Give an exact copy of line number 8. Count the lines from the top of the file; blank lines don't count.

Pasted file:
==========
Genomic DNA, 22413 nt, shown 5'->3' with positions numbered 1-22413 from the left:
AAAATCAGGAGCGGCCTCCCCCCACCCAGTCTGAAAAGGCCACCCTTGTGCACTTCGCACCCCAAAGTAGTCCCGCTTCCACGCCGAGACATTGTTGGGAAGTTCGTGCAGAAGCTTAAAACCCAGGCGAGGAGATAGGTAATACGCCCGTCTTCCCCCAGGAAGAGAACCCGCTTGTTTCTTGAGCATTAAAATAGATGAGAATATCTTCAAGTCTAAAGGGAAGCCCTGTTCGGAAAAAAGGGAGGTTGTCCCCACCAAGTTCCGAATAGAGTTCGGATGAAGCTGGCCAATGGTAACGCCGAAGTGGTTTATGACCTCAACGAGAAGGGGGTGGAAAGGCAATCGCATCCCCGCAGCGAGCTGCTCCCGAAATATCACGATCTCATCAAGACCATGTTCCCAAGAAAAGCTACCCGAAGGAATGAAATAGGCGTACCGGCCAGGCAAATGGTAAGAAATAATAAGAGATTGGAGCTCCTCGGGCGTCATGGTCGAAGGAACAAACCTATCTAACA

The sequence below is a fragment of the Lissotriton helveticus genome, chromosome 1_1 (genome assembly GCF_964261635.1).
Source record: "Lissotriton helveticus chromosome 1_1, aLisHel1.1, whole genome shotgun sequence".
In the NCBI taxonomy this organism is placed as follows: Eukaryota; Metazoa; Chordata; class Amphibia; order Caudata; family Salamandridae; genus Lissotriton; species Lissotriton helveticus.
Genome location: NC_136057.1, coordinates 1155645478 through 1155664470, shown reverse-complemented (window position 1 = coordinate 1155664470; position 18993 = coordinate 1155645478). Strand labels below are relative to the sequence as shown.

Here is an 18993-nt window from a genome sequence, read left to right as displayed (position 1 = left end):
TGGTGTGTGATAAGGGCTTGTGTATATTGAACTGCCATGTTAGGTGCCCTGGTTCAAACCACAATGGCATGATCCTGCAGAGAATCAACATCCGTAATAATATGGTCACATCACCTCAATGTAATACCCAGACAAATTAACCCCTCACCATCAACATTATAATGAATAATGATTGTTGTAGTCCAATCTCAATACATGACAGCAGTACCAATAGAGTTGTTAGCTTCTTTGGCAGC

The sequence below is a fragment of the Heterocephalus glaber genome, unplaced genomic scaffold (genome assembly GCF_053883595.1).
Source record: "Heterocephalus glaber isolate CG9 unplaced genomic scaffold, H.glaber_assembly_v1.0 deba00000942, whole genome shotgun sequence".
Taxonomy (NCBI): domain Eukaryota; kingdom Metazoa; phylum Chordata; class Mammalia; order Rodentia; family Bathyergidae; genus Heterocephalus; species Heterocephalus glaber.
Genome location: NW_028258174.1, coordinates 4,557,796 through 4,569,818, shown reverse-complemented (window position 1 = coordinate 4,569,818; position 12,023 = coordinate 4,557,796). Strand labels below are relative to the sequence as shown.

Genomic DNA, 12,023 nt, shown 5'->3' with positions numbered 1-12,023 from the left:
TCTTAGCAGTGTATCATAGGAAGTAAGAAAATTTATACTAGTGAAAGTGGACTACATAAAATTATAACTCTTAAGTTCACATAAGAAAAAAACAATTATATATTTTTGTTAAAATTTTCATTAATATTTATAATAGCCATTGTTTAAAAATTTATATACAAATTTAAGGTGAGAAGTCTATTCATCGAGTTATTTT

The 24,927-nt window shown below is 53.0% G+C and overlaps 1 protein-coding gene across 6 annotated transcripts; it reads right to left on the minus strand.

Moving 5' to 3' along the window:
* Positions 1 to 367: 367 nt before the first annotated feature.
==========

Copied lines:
TGGTGTGTGATAAGGGCTTGTGTATATTGAACTGCCATGTTAGGTGCCCTGGTTCAAACCACAATGGCATGATCCTGCAGAGAATCAACATCCGTAATAATATGGTCACATCACCTCAATGTAATACCCAGACAAATTAACCCCTCACCATCAACATTATAATGAATAATGATTGTTGTAGTCCAATCTCAATACATGACAGCAGTACCAATAGAGTTGTTAGCTTCTTTGGCAGC